co·stream·ing: (adj) providing instruction in traditional and
virtual environments at the same time why co-streaming? extend reach of open classes greater flexibility for increasing distance ed. students save librarians time Signs of Success How were people liking this format? Should we offer more co-streaming classes? We investigated: Tips & Tricks: Take-aways from What we've Learned Co-streaming isn't for everyone or every class. Consider the class: what format is most appropriate for the material you want to cover? Start of class Sound checks
Introductions help break the ice in-class · online · co-streaming During the class Slow down!
Use the chat
Be clear and concise
Have an assistant
Use your visuals
Teach & Show
Ask questions co-streaming Test your Technology! User Feedback Online "[I]t would be nice to repeat the questions raised in class before answering since online people could not hear the questions. Thanks." (HapMap Online) In Person "I found this class to be extremely helpful. I am using bioinformatics increasingly in my research, and this course introduced me to this very useful tool." (BioMart In-Class) "It is useful and great! Thanks [Instructor] for
the class and [Coordinator] for the great
organization!" (NCBI Intro Online) "[I] was very happy with the clarity and usefulness of this class. Although I have been a regular UCSC user for a while, still found that this class covered aspects of this browser that I was not familiar with. I will definitely benefit from this information and plan to attend more classes." (UCSC Intro In-Class) Bioinformatics "It was a very good online course." (Galaxy Online) "Class arrangements excellent after audio
started working. Very informative and helpful
class." (Ensembl Online) "Excellent class, I can use some of these tools now." (Advanced UCSC In-Class) What where HSL's Biogen Idec Classroom how + 30 individual computers
videoconferencing-capable Adobe Connect Software supporting webconferences and online meetings Bioinformatics 2008 Classes at HSL teaching users about tools used in bioinformatics research Hmmm.... Lots of testing - equipment and software Adobe vs. Elluminate Staff training The Problem?: Satisfaction PubMed, Fall 2009 Attendance is up!.... ....but participants in co-streaming classes didn't rate their experience as highly as those who participated in live or online-only classes. In Bioinformatics, online students also gave the class lower overall ratings. Bioinformatics 2009-2010 1. Technology Feedback and problems that needed assistance during class largely revolved around sound and other technological difficulties Were these problems related to our classroom equipment, the software we were using, or something else? How come? What We Did: Instructor Checklist: considerations 1. Repeat in-class questions out-loud so that online participants can hear them.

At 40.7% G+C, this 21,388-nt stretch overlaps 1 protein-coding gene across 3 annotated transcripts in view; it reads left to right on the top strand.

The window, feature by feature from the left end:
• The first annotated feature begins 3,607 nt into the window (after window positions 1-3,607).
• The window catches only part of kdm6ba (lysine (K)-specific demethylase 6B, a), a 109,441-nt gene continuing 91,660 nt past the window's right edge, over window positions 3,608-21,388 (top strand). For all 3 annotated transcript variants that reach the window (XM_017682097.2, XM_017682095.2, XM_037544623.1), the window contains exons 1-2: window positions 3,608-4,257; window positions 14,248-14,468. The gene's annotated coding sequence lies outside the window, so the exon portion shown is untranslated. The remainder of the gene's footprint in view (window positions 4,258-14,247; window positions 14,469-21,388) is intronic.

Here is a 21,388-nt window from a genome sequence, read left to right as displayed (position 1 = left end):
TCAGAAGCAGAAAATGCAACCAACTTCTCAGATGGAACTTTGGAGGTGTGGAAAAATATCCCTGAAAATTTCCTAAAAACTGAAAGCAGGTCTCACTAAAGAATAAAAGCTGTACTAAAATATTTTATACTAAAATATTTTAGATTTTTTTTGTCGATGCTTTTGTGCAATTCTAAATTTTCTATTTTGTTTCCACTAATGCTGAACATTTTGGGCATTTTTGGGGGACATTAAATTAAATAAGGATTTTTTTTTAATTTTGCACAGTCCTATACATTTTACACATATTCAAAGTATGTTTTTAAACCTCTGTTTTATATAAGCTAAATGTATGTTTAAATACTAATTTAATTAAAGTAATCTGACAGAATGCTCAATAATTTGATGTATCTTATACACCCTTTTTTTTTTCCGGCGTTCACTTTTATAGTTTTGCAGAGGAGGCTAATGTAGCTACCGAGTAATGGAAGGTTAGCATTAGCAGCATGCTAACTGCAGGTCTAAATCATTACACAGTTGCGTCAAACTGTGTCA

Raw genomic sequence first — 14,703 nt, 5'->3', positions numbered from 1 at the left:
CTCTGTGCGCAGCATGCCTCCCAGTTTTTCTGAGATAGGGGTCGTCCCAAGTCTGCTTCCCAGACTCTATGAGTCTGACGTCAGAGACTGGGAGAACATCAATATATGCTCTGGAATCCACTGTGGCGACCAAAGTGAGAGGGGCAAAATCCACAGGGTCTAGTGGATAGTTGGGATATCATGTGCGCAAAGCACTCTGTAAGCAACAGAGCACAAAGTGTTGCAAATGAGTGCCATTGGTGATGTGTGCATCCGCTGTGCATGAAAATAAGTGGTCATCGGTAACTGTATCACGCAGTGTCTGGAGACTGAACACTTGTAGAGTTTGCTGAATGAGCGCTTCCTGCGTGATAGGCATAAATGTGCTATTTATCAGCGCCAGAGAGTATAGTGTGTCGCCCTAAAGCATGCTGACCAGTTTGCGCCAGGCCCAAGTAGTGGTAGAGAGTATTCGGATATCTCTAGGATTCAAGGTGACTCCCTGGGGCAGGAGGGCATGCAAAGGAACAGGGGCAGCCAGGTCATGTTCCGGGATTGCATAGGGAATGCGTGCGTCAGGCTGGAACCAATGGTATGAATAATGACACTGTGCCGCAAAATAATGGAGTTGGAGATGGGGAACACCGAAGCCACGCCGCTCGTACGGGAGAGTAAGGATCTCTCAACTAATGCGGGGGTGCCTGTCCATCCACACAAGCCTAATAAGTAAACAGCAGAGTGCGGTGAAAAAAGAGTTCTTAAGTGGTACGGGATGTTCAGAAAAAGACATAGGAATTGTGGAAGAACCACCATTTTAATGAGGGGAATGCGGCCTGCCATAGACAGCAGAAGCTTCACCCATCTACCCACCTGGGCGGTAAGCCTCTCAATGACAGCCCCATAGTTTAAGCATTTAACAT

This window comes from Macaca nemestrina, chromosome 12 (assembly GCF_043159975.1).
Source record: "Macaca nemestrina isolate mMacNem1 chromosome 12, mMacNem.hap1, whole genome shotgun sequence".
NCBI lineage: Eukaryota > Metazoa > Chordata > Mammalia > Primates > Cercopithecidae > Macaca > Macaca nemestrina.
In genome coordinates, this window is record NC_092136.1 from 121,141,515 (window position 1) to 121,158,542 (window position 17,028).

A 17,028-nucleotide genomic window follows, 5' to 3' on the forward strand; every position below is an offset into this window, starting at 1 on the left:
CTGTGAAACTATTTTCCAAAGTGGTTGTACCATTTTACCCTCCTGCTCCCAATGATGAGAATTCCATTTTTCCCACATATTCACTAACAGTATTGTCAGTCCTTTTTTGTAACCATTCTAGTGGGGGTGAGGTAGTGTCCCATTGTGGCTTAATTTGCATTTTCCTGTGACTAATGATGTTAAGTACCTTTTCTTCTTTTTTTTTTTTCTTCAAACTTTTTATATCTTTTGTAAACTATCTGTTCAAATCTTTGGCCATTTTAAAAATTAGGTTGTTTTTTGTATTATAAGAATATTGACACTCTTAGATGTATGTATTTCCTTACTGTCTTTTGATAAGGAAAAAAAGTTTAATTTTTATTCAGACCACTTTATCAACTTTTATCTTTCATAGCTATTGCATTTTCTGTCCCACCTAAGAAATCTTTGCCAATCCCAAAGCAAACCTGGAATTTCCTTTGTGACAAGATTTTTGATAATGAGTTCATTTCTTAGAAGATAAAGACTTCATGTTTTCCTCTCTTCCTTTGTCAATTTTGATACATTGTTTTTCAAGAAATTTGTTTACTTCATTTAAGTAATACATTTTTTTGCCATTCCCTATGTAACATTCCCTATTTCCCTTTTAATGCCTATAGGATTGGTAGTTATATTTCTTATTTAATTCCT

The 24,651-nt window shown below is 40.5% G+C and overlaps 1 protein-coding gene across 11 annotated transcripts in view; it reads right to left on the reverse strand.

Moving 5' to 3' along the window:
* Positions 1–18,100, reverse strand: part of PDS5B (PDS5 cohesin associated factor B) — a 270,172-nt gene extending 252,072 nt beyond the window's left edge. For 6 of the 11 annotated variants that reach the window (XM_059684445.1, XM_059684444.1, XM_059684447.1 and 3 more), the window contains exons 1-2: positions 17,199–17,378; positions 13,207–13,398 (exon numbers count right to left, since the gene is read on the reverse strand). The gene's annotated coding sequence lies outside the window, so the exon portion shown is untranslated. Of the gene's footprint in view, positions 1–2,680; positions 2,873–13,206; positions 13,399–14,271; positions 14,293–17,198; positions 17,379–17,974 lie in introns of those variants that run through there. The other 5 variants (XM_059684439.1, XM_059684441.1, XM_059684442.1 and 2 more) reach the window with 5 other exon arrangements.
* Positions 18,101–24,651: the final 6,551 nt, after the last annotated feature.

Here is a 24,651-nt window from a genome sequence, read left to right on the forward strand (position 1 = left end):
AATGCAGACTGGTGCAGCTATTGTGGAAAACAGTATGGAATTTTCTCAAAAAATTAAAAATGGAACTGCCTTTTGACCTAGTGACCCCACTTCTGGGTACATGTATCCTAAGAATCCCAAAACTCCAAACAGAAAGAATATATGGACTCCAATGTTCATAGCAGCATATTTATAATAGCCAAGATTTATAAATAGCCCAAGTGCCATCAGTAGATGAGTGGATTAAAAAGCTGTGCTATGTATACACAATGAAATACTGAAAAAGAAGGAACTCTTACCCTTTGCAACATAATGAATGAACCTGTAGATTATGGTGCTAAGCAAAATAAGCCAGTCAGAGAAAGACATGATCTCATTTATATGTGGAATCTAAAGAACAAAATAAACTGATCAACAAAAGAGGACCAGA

2. Always have an assistant to keep up with questions online.
3. Don't wander away from your mic (unless it's wireless)! So we tried it. “Great class. A little hard to hear what people in the onsite class were saying when they asked questions - but then the instructor started repeating the question [for the online participants] so that worked. Thanks.” “Thank you for presenting this class. The online forum is great for me because I wear bifocals and cannot take the classes that force me to view a wall screen, then switch to a computer. My eyes won't focus for both distances without switching glasses. I signed off early because I don't do searches, simply help some of the persons in my lab find articles and print them out for them. Now I can help them as needed.” “I felt very cut off from the class and could not hear many of the questions that were asked. I would not attend a combined class/online offering again.” The New PubMed Reaching more people to communicate PubMed changes. After success with Bioinformatics, we turned
to co-streaming classes to reach more patrons when
PubMed launched its new interface. 2. Teaching Teaching to a combined class requires different
methods of preparation and delivery of information This is not like teaching a class devoted to a single environment! Bioinformatics Workshops Co-Streaming Classes: Improving New Ways to Reach Users Presented by Lara Handler, School of Medicine Liaison, Health Sciences Library With Barrie Hayes, Bioinformatics Librarian, Health Sciences Library & Lindsey Main, School of Information and Library Science MAC 2010, Oct. 13-15 University of North Carolina at Chapel Hill In Conclusion: While ironing out the kinks takes testing and training, co-streaming classes still appear to be a viable option for greater instructional outreach. People were attending the co-streaming sessions... ...but they weren't as satisfied as their live-only and online-only counterparts.See the full transcript